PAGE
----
We encountered a road accident on the way back and were stuck for more than an hour due to a traffic jam. By the time we reached Anchorage it was almost 8 pm. Thankfully, Tontu slept all the way from Kenai to Anchorage – 3 full hours! It saved us from a few hundred “Are we there yet?”s! Went to Bombay Deluxe and ordered a take-out dinner since there was a huge queue (because it was one of the few restaurants opened on the July 4th Independence Day). Food was ok-dokey. Had a quick dinner and headed back to airport, returned the car, checked-in with Alaska Air for our 11 pm one-hour flight to Fairbanks. It was an uneventful flight except that it was completely sunny on a midnight!  

Upon reaching Fairbanks, we took one more rental car and drove to our Travelodge hotel. We retired at 1 am in the night (for the second consecutive night!) and it was still sunny outside. We wanted to experience this Midnight Sun and done! Apparently the Fairbanks folks can experience night not until mid-August!

Ok, to recap all that we did today: Saw Portage Glacier, Exit Glacier and the Midnight Sun at Fairbanks. Drove really fast (since we had to cover too many places and we were halted by the accident and the motion sickness incidents) and was extremely lucky not to have got caught by the hiding cops!

Day 2: We got up at about 8 am, had breakfast, and left to Denali National Park. There was a forecast of rain all day and hence we had no hopes of seeing Mt McKinley. Reached DNP at about 11 am, had quick lunch, and visited the Visitor Center to check what we can do. The Visitor Center itself was awesome. Spent about half hour there.

Unfortunately the Savage Road parking lot (up to which automobile was allowed) was closed out because of a bear-human interaction, however we were allowed to drive but return back without parking there. So, we continued on our way, inside the DNP. On the way, we saw a moose and its offspring. Took enough pictures of it and continued on. We guessed where Mt McKinley was, but could not see it clearly since it was a cloudy day (Luckily it didn’t rain the entire day! Thank God!!)

We drove all the way to Savage Trail, took a U-turn, and headed back. The serenity of the place was nice and pleasant. We headed back and came back to US-3 (George Parks Highway) after a quick pit stop at Visitor Center. Parked our car at the road-side and hiked a small trail called Parks Highway Bike Trail. We especially spent a long time on the bridge that crossed the Nenana River, taking a bunch of pics. The gushing force of the glacial river (from Nenana Glacier) was a sight to see. It reminded me of the many rivers in North India where snow-melted rivers flow down from Himalayas. It brought back memories from my 2004 trip to Badrinath, Kedarnath, Gangotri and Yamunotri.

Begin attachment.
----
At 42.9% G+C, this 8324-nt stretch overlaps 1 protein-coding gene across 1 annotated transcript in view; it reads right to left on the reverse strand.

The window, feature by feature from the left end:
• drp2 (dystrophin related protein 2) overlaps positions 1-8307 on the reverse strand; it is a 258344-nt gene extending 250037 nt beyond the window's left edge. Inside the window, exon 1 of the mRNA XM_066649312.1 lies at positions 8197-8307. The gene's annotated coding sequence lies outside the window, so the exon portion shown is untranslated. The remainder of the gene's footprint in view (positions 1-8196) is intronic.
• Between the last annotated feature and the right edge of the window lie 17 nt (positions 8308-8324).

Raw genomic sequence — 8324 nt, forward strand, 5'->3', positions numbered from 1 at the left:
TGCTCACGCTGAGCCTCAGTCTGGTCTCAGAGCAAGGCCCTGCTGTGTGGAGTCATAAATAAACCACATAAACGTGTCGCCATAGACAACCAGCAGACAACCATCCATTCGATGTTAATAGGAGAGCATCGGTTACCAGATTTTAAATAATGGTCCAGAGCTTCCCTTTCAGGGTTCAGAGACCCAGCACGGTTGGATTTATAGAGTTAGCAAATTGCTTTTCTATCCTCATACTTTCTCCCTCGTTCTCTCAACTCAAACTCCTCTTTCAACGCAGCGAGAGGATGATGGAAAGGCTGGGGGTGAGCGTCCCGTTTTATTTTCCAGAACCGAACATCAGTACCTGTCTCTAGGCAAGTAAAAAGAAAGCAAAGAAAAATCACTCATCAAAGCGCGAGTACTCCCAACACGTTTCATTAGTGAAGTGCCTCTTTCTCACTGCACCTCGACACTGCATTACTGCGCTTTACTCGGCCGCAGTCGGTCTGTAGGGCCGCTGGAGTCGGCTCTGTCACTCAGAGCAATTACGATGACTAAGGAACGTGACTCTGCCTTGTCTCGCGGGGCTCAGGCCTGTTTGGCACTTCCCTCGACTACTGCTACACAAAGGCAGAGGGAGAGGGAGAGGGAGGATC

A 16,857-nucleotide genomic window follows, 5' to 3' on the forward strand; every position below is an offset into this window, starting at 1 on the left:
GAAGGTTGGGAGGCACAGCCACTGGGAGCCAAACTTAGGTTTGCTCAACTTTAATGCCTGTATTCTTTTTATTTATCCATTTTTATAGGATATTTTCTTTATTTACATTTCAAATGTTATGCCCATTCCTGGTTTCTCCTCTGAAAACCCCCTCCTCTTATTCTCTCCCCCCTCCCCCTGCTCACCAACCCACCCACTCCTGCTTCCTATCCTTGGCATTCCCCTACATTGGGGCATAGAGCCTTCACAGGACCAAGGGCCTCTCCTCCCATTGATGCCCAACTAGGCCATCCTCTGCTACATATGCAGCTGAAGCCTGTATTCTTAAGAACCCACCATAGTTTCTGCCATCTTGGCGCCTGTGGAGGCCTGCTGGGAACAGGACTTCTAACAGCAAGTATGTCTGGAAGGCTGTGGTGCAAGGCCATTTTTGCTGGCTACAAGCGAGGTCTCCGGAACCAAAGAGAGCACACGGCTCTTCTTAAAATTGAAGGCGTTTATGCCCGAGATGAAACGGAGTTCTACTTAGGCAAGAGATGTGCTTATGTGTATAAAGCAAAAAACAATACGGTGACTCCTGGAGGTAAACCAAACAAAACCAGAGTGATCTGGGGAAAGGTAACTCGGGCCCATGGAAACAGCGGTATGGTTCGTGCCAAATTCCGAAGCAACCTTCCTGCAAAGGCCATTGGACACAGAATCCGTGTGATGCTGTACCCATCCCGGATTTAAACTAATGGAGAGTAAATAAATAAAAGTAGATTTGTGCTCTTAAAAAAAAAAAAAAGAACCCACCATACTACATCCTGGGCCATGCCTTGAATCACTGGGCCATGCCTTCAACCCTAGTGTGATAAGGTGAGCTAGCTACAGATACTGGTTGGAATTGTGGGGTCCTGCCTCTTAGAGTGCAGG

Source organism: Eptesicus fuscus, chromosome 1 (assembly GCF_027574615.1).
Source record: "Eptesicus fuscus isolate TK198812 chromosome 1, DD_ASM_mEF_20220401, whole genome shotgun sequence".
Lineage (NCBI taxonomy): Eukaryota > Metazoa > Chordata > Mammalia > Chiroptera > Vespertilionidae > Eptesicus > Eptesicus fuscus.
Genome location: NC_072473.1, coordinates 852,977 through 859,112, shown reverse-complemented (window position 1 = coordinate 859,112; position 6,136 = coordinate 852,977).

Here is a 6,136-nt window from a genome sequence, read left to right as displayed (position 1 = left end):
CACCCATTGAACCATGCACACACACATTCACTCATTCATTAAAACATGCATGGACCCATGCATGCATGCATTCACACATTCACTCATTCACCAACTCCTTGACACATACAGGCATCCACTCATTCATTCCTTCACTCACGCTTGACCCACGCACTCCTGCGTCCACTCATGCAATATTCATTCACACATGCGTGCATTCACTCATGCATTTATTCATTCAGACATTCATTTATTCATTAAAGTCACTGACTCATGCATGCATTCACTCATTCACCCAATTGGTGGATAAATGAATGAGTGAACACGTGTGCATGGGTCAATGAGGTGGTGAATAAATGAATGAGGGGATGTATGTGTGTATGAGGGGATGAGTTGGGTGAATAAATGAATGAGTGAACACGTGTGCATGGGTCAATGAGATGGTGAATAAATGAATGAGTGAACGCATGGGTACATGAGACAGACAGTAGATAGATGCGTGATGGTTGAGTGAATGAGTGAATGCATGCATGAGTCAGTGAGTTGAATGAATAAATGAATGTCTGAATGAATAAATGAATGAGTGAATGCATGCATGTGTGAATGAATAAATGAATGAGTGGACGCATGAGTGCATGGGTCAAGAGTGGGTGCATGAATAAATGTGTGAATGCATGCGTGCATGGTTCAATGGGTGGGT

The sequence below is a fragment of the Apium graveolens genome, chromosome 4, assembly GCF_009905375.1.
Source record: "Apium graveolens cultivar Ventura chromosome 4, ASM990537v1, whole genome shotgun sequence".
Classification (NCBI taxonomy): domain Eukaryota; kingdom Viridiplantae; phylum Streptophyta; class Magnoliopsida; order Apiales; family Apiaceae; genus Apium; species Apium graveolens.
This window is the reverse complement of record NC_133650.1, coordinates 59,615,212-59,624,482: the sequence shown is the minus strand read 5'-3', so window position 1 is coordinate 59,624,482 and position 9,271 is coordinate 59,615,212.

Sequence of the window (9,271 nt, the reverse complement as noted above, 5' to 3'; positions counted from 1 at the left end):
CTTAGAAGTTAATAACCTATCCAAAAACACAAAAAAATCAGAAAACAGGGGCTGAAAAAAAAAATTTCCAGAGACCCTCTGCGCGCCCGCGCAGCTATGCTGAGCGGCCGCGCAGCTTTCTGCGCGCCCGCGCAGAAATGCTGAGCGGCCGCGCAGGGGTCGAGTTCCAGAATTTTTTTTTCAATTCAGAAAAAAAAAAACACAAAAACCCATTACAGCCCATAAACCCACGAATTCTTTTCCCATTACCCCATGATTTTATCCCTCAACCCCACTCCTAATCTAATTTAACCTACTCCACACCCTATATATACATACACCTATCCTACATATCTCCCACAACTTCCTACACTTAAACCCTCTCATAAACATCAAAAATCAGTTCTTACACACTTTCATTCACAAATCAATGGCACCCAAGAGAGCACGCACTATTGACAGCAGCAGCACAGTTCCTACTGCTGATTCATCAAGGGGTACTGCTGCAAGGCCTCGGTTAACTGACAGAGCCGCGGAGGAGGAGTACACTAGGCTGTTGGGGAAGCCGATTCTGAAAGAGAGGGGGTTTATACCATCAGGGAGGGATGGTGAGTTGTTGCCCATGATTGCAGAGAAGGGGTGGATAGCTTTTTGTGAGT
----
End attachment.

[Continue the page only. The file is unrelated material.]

After spending about an hour on the trail, we headed back to Fairbanks. It was a nice easy drive. We returned the car back in Fairbanks airport, took a cab back to the hotel and retired to bed early to be refreshed for the long day coming up.

Day 3: Up at 5 am, we had requested a cab at 5:45 am to drop us off at Northern Alaska Tour Company by 6. Checked-in for the tour, we were given instructions and off we headed 200 miles away to the Arctic Circle. The guide seemed very youngish but she was super cool, and gave us all a very homely feeling. She had lots of short interesting stories to share and her art of narration was very nice. She also had a very good knowledge of Alaska and its history.

And so began the day – with Alaskan history, of the quest for gold a century ago, how folks started settling in Fairbanks, and on the way we saw some machinery that was used for Gold mining a century ago, now defunct. Soon we entered Dalton Highway, the 400+ miles gravelly road, and she started using the radio unit, a commonality on this highway to communicate with nearby drivers. She even mentioned how truckers communicate to one another and what fun it is to listen in at times! At milepost 1, we all took some pics and continued on. We spotted a moose and she was too fast for folks to spot it, so people asked her to go back. Thankfully there was a side road where she could head back, and most folks spotted the moose. However, there was no side road now to head back towards Arctic Circle, and hence she had to drive quite some distance to get back on.